Freedom comes only to those who no longer ask of life that it shall yield them any of those personal goods that are subject to the mutations of time.
From Pythagoras (whether by way of Socrates or not) Plato derived the Orphic elements in his philosophy: the religious trend, the belief in immortality, the other-worldliness, the priestly tone, and all that is involved in the simile of the cave; also his respect for mathematics, and his intimate intermingling of intellect and mysticism.
Moreover, the attitude that one ought to believe such and such a proposition, independently of the question whether there is evidence in its favor, is an attitude which produces hostility to evidence and causes us to close our minds to every fact that does not suit our prejudices.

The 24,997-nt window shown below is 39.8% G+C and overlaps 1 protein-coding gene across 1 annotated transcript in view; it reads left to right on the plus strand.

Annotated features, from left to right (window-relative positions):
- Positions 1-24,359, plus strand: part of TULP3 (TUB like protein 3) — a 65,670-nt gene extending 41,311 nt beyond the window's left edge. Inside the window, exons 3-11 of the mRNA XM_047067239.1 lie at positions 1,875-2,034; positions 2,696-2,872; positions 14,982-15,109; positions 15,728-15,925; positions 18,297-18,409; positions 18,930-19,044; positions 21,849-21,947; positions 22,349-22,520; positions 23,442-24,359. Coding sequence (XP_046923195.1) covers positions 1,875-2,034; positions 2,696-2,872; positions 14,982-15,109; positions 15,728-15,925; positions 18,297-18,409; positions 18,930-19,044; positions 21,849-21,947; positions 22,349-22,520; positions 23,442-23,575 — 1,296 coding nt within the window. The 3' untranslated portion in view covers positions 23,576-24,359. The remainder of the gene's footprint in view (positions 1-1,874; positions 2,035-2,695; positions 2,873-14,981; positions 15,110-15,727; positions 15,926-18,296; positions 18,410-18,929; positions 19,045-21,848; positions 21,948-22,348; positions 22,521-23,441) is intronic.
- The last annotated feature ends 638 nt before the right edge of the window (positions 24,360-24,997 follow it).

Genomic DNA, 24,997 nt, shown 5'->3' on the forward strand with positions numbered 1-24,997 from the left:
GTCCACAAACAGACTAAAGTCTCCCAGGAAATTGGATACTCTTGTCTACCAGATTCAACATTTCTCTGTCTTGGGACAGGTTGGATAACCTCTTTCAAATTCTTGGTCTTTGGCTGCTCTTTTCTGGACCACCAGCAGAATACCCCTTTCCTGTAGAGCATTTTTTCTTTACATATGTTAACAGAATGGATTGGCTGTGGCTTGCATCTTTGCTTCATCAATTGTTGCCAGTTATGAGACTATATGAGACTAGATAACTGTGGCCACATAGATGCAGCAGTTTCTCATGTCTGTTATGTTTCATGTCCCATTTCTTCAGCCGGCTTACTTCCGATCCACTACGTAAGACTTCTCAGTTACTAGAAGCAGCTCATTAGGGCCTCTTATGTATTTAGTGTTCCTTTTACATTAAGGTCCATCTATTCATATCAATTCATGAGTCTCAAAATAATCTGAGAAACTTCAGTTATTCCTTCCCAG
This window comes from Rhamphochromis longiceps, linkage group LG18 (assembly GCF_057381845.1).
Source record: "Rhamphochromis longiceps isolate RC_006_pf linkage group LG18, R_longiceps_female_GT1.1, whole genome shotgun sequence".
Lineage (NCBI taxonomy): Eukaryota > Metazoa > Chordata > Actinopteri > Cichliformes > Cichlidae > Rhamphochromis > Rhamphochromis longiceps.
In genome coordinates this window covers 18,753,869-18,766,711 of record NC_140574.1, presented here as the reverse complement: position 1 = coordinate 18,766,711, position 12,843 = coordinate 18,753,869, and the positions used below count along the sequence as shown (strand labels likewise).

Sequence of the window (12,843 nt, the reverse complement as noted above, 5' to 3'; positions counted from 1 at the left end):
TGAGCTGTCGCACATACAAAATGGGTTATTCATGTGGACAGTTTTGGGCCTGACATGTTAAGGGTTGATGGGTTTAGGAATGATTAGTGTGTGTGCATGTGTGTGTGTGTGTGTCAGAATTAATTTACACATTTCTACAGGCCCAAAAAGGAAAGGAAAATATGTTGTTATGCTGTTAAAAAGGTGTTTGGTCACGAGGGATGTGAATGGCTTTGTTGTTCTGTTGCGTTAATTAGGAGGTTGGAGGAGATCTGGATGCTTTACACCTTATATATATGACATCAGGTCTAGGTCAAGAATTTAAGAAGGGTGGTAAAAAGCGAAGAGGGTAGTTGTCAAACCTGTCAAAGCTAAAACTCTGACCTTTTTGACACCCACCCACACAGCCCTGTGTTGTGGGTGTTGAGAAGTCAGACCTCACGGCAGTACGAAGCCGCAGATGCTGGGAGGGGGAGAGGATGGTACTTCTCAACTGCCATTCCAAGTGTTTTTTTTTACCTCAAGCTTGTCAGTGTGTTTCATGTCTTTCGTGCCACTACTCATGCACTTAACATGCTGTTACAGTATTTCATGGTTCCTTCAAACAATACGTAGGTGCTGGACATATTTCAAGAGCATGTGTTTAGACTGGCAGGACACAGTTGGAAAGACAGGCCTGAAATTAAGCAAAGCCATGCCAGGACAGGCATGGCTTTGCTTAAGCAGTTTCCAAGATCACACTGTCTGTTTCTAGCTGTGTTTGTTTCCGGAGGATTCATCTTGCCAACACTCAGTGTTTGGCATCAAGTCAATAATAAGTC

Suppose you are walking in a thunderstorm, and you say to yourself, I am not at all likely to be struck by lightning. The next moment you are struck. but you experience no surprise, because you are dead.
The secret of happiness is very simply this: let your interests be as wide as possible, and let your reactions to the things and persons that interest you be as far as possible friendly rather than hostile.